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What you need to know about COVID-19: August 6, 2020
There was always a big problem with the decision to launch an impeachment drive against President Donald Trump. That is: the end was evident at the beginning. The Democrat-controlled House was always going to vote to impeach; the Republican-controlled Senate was always going to keep Trump in office. The hearings are over and nothing has happened to change that.
So why did Nancy Pelosi go ahead with it? We know she was reluctant: she stalled and stalled for quite some time, well aware of the situation with the Senate and hesitant to feed charges her party had become fixated on Trump at the expense of all else. Perhaps the sheer hatred of Trump within her caucus simply became too much to resist. But she must have known the risks were high and the odds of success low.
To succeed, she had to confront a largely indifferent American public with evidence so overwhelming it could pierce deep layers of cynicism and distrust. Many comparisons have been made between last week’s public hearings and the televised Watergate investigation that galvanized the country and brought down Richard Nixon. Democrats had to recreate those conditions if they hoped to force Trump’s departure. They didn’t come close, and there are several reasons why.
Perhaps the biggest is the difference in public temper. Americans in 1972 were shocked by what they learned about their president. No one is shocked by Donald Trump any more. Everything Trump is accused of is completely within character, as he continually reminded the world throughout the hearings with his barrage of tweets, denials and new insults, fired off even as witnesses were still giving evidence.
To succeed, she had to confront a largely indifferent American public with evidence so overwhelming it could pierce deep layers of cynicism and distrust
Democrats would have loved to have found a John Dean within the Trump camp, but had no such luck. Dean was the White House counsel who dealt directly with Nixon and had first-hand knowledge of his actions, and agreed to testify against him in return for a plea bargain on his own involvement. His presence at the scene of the crime gave him great credibility in convincing people of the truth of his claims. Pelosi’s forces couldn’t muster anyone as weighty. Even the original Dean — now 81 — thought Gordon Sondland, ambassador to the European Union, might fill his role. But while Sondland’s testimony was compelling in many ways, he lacked Dean’s depth of access to Trump and had to acknowledge he was never specifically told by the president that $391 million in aid for Ukraine was being held up until he got the dirt he wanted on Joe Biden. He just “presumed” that to be the case based on the fact it was dead obvious from Trump’s words and actions.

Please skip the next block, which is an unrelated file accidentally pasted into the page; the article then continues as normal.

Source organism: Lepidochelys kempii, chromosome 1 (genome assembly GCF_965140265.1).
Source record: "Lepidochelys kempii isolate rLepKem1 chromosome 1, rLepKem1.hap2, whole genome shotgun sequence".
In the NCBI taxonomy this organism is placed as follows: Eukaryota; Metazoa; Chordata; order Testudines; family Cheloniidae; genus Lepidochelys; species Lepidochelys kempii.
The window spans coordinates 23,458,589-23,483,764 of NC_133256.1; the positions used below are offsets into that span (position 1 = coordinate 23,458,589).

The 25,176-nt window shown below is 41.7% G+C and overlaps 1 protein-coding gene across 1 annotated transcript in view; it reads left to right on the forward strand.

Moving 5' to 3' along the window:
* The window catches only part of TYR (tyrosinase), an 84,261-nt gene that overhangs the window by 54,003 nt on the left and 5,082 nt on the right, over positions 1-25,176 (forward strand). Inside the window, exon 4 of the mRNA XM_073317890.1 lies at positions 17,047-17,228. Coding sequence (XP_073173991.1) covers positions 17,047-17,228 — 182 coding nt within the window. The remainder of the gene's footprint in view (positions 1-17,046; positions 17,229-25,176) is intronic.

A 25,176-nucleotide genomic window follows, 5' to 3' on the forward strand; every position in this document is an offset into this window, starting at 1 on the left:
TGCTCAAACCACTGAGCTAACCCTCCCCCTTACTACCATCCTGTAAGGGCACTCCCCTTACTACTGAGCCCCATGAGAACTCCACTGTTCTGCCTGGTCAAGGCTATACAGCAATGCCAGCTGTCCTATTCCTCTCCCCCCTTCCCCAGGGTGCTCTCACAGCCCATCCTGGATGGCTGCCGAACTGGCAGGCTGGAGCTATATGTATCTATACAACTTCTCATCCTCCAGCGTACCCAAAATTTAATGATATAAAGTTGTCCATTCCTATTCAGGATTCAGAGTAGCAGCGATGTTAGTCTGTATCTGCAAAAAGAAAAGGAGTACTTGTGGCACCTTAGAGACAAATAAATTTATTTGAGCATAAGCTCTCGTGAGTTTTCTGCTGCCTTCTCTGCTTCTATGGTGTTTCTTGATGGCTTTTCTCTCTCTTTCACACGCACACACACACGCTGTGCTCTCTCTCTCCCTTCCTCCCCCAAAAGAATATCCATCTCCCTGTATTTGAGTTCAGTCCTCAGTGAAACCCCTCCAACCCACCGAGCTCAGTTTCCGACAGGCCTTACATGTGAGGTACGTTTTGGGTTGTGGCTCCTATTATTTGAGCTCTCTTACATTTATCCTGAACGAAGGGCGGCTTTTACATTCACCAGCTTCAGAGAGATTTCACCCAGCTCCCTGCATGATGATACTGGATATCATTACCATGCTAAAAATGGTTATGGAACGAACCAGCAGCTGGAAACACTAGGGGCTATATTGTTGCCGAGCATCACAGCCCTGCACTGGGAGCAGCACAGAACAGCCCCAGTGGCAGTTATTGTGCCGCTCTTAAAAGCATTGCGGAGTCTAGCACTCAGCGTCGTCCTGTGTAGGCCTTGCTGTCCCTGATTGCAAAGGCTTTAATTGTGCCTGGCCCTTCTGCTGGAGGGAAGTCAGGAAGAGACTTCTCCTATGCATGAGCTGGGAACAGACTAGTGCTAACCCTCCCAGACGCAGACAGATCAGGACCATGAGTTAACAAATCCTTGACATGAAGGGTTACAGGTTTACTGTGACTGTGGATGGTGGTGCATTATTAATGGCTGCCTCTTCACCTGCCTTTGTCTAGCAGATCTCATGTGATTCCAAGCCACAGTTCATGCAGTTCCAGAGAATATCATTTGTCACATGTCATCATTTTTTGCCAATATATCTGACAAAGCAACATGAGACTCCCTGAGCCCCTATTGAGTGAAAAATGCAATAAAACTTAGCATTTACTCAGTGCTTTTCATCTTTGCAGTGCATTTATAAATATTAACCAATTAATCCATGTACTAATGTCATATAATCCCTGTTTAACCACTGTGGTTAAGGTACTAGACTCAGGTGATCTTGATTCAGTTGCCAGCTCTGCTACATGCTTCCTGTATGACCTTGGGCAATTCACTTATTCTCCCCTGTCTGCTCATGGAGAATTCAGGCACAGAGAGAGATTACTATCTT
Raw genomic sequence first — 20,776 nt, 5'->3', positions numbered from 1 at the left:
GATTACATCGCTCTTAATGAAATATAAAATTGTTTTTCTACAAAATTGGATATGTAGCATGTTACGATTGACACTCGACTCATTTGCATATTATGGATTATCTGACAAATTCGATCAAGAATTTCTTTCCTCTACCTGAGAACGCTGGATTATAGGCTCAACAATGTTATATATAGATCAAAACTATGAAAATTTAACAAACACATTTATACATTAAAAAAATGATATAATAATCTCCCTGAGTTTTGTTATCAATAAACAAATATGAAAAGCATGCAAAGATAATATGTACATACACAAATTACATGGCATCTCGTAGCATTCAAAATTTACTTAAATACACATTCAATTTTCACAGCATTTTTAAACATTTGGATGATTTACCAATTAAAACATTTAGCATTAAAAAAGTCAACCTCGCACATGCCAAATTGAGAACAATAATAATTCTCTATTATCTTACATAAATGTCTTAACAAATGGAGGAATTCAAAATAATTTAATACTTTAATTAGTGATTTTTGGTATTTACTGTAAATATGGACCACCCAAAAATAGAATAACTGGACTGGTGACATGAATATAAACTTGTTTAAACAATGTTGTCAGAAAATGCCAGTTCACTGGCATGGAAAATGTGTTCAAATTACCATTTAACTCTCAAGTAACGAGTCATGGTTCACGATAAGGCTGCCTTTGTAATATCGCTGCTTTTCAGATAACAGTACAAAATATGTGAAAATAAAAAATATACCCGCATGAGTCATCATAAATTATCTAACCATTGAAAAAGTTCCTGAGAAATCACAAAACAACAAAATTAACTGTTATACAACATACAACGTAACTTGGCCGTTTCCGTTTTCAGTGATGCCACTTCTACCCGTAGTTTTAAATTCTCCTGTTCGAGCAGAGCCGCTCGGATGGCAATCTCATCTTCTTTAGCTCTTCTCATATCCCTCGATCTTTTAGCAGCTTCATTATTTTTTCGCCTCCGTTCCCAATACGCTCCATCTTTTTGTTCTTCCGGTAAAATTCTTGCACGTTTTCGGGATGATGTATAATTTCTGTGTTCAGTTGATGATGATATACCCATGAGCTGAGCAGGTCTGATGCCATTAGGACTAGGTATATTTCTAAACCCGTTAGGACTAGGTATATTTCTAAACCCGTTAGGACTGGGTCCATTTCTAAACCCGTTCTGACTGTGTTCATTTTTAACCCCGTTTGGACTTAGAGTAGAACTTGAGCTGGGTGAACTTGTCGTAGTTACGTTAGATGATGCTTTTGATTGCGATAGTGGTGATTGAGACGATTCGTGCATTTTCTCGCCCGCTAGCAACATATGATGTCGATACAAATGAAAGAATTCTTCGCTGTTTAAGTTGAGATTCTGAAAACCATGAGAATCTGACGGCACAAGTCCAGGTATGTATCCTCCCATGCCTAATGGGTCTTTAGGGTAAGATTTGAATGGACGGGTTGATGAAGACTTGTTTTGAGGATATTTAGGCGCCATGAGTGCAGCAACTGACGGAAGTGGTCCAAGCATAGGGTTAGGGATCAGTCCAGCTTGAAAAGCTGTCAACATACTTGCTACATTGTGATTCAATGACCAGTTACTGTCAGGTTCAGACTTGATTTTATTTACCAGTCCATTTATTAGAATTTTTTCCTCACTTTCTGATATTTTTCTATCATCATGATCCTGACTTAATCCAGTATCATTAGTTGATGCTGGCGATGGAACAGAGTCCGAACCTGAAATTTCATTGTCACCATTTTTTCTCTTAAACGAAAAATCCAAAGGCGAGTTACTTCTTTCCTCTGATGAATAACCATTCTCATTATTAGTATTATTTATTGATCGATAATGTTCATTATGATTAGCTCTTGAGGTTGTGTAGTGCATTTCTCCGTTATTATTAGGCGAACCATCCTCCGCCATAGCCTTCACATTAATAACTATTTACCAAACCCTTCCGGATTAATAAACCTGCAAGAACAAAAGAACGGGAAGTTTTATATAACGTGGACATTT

Though Nixon was a polarizing figure in his day, he had a much greater claim on respectability than the current president. He’d been vice-president for eight years under Dwight D. Eisenhower, came within a few counties of besting John F. Kennedy in the 1960 presidential race, staged a triumphant comeback and won re-election in 1972 with 60 per cent of the vote and 49 of the 50 states. He’d opened the door to China and moved towards peace in Vietnam. While that record won him the benefit of the doubt with a lot of Americans, it also made the eventual revelations that much more damning. Nixon’s admirers believed in him and were offended when they learned the truth; once opinion shifted it shifted sharply. Trump’s fans don’t care if he was right or wrong; his ratings haven’t budged an inch.
Which raises the question again of why Pelosi gave her blessing to the hearings, when even the timing was weighted against her. The Watergate scandal played out over two years, between the June 1972 break-in and Nixon’s 1974 resignation. Those 26 months were filled with a succession of news shocks, revelations, drama and high politics. The change in public opinion developed over time as people absorbed the unfolding events and came to grips with them. Reality TV hadn’t been invented; watching it all play out live from the living room sofa was a new experience.
Trump’s case has none of that. He was, after all, a reality TV star, what else did anyone expect? If his faithful flock wasn’t perturbed by dalliances with a porn star, why would they care about putting the squeeze on Ukraine?
By the time Democrats launched their case, they were up against the clock. The drive to have an impeachment vote by year-end forced the hearings into a few weeks in the final months before primaries are held for the 2020 election. Their case against Trump isn’t criminal, but political — to succeed they had to make it impossible for Republicans to defend him any more, as the revelations against Nixon did. Absent a recording of Trump ordering Rudy Giuliani to go bribe the Ukraine president, it’s difficult to conceive anything that could achieve that in today’s atmosphere. Would even that have been enough? It’s a legitimate question.
Perhaps Pelosi and her crew simply hoped to further tarnish Trump’s presidency as candidates vie for the nomination to challenge him next November. Or they feared history might look back in the future and ask, how could you let this go on without acting? Perhaps. But it takes more than an odious personality for Americans to sanction the early eviction of a president. That takes an election, and Democrats had best be better prepared when that rolls around.
Copyright Postmedia Network Inc., 2019